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petewood

Changing Python prototypes into C++ code.

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I was wondering whether anyone here has experience of prototyping software in Python and then implementing parts in C++ until they had a fully C++ app. Or maybe you found it was better to leave some parts as Python because the potential performance gain wasn't worth the effort of repeating the work in C++. I don't really want this to degrade into some language war or optimisation war or some other ThisThingIsBetterThanThatThing. I'd like people to contribute if they have success stories and can maybe explain how it was successful (or even unsuccessful attempts and why they failed). I don't need to be persuaded about the merits of other languages but if you wish to discuss them I'd be happy to join you in a separate thread. In my work I have been using Python for a few months just for code which helps me test other code. I have felt so liberated by the speed with which I can make changes and see the effects, the speed with which I can put my ideas into practice and the flexibility of the code. I'm thinking of changing to using Python to write new code intended for eventual production and migrating it as the design becomes better factored. It may also be that I can persuade my employers that having a Python interpreter running inside our software is a good thing during development and could have the additional benefit of giving our applications more value as an end product. Thanks for any contributions. Pete [edited by - petewood on October 31, 2003 7:15:49 AM]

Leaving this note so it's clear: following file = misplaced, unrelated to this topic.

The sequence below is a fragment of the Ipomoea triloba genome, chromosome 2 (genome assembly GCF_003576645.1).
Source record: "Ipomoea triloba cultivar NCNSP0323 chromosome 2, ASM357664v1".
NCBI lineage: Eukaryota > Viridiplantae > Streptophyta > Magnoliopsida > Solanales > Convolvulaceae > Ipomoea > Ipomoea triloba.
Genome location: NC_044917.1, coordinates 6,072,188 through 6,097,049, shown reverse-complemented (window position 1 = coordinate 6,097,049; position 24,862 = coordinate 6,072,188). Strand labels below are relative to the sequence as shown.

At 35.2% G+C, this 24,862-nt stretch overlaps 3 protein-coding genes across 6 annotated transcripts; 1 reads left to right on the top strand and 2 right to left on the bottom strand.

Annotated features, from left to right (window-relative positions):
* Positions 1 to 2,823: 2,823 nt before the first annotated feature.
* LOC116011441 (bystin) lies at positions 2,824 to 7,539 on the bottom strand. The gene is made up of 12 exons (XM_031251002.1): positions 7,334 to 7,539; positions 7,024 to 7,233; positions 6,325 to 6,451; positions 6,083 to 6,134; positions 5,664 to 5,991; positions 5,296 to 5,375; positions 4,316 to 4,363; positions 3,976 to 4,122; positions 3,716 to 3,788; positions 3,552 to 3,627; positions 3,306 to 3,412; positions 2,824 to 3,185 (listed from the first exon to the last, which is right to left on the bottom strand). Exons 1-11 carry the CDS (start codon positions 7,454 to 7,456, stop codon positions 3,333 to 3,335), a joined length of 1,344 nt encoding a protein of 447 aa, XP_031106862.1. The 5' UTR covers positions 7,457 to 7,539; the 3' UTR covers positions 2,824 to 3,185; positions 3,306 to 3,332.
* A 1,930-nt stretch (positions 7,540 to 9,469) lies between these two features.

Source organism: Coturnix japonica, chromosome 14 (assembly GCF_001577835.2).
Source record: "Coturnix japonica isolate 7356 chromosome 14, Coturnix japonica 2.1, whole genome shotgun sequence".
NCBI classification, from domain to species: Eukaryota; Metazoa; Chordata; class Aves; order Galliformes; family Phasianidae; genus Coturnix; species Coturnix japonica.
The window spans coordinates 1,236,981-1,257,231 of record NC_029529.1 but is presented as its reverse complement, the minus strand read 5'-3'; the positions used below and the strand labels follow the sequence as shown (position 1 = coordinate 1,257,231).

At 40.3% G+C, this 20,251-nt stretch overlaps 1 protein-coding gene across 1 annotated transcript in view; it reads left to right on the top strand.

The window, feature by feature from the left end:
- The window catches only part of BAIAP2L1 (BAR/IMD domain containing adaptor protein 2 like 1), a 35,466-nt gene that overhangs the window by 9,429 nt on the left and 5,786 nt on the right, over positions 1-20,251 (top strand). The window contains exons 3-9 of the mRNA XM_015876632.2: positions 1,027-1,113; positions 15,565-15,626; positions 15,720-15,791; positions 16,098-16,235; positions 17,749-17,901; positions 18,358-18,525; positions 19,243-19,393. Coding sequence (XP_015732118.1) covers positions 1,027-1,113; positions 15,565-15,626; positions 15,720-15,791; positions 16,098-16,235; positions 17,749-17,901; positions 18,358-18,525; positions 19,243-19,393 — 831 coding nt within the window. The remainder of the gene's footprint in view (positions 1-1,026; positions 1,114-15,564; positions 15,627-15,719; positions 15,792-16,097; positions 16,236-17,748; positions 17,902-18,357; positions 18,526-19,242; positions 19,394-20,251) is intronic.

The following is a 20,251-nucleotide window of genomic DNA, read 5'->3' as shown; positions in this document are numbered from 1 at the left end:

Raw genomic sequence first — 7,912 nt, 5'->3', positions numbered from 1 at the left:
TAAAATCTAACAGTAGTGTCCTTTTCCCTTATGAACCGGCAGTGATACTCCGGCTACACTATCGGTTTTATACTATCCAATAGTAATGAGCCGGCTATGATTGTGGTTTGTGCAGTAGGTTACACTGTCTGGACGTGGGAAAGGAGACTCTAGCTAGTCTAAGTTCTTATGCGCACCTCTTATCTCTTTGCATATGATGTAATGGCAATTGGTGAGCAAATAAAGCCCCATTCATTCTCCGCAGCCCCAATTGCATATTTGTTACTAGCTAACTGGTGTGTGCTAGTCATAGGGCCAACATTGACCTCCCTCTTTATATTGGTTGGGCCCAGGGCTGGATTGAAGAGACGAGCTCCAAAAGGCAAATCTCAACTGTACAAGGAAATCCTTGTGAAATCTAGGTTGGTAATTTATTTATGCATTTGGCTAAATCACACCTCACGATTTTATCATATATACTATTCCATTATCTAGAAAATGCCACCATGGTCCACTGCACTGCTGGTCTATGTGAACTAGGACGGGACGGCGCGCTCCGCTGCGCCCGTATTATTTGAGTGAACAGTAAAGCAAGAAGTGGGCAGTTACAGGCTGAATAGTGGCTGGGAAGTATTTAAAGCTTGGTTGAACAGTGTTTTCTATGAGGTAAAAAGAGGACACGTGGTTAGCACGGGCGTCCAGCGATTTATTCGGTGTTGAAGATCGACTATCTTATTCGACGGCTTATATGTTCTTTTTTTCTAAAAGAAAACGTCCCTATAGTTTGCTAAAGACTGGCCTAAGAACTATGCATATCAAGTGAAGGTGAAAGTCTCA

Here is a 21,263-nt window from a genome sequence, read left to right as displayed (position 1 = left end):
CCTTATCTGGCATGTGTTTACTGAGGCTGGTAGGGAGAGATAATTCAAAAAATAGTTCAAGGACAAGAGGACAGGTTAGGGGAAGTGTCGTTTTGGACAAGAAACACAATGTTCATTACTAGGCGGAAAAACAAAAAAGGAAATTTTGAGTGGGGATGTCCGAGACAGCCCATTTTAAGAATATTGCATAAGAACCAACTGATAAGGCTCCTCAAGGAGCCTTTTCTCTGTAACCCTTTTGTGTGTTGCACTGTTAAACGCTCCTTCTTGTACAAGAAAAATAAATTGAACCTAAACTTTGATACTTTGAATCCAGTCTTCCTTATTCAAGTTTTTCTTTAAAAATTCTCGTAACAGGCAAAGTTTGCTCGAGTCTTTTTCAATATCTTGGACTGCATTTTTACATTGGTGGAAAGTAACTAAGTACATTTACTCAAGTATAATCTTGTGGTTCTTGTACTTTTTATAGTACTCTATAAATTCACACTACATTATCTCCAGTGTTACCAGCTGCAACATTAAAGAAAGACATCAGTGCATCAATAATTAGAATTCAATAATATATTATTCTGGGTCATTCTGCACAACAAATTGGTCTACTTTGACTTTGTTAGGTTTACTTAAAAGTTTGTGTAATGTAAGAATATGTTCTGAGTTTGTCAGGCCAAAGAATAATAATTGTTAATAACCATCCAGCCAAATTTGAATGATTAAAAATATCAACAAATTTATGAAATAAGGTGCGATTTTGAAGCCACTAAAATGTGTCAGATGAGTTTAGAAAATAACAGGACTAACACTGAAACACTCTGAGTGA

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I''ve worked with Python/C++ combo for a month or so and there''s no turning back for me. I write software in Python, profile it and convert the slow parts of the code to C++.

Because of the 20/80 rule the amount of code that needs to be rewritten with C++ isn''t that big. I am more than willing to pay some performance for the added flexibility.

The benefits for me are especially great as I''m using the extreme programming methodology (more or less), so the need for rewriting and restructuring is great.

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Wow, someone actually got back to me - I originally posted this in March!

The situation at the moment is that our company has decided to go with Python as the macro/scripting language for our products. I''m just coming to the end of developing the OpenGL Network Visualisation code and getting it to print to PostScript nicely. My next project will be integrating the Python interpreter, providing interface classes for the application and writing supporting Python libraries.

I love my job!

[Edited by - petewood on November 15, 2004 4:30:43 AM]

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